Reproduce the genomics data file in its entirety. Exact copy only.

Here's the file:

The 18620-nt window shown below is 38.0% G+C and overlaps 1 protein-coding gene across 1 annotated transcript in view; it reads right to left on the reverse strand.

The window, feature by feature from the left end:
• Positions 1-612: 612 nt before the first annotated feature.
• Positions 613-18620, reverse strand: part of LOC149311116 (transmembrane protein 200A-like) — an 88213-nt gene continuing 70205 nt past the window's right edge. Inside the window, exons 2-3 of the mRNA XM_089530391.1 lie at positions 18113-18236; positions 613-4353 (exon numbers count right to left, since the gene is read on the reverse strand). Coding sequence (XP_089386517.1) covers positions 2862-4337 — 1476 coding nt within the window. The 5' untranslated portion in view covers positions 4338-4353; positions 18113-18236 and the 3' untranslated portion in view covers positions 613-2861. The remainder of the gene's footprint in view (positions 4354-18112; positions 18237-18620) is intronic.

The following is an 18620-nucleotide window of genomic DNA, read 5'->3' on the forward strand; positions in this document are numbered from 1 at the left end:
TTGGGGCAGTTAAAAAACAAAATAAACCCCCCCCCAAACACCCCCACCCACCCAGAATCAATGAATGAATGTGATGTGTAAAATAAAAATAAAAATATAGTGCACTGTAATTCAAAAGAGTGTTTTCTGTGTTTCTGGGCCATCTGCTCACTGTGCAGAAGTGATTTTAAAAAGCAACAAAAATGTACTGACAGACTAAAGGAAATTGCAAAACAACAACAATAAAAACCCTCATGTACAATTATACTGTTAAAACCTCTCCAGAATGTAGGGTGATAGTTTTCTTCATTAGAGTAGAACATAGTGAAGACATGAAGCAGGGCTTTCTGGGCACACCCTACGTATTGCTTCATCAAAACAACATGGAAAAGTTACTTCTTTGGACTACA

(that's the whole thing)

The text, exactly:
The 18620-nt window shown below is 38.0% G+C and overlaps 1 protein-coding gene across 1 annotated transcript in view; it reads right to left on the reverse strand.

The window, feature by feature from the left end:
• Positions 1-612: 612 nt before the first annotated feature.
• Positions 613-18620, reverse strand: part of LOC149311116 (transmembrane protein 200A-like) — an 88213-nt gene continuing 70205 nt past the window's right edge. Inside the window, exons 2-3 of the mRNA XM_089530391.1 lie at positions 18113-18236; positions 613-4353 (exon numbers count right to left, since the gene is read on the reverse strand). Coding sequence (XP_089386517.1) covers positions 2862-4337 — 1476 coding nt within the window. The 5' untranslated portion in view covers positions 4338-4353; positions 18113-18236 and the 3' untranslated portion in view covers positions 613-2861. The remainder of the gene's footprint in view (positions 4354-18112; positions 18237-18620) is intronic.

The following is an 18620-nucleotide window of genomic DNA, read 5'->3' on the forward strand; positions in this document are numbered from 1 at the left end:
TTGGGGCAGTTAAAAAACAAAATAAACCCCCCCCCAAACACCCCCACCCACCCAGAATCAATGAATGAATGTGATGTGTAAAATAAAAATAAAAATATAGTGCACTGTAATTCAAAAGAGTGTTTTCTGTGTTTCTGGGCCATCTGCTCACTGTGCAGAAGTGATTTTAAAAAGCAACAAAAATGTACTGACAGACTAAAGGAAATTGCAAAACAACAACAATAAAAACCCTCATGTACAATTATACTGTTAAAACCTCTCCAGAATGTAGGGTGATAGTTTTCTTCATTAGAGTAGAACATAGTGAAGACATGAAGCAGGGCTTTCTGGGCACACCCTACGTATTGCTTCATCAAAACAACATGGAAAAGTTACTTCTTTGGACTACA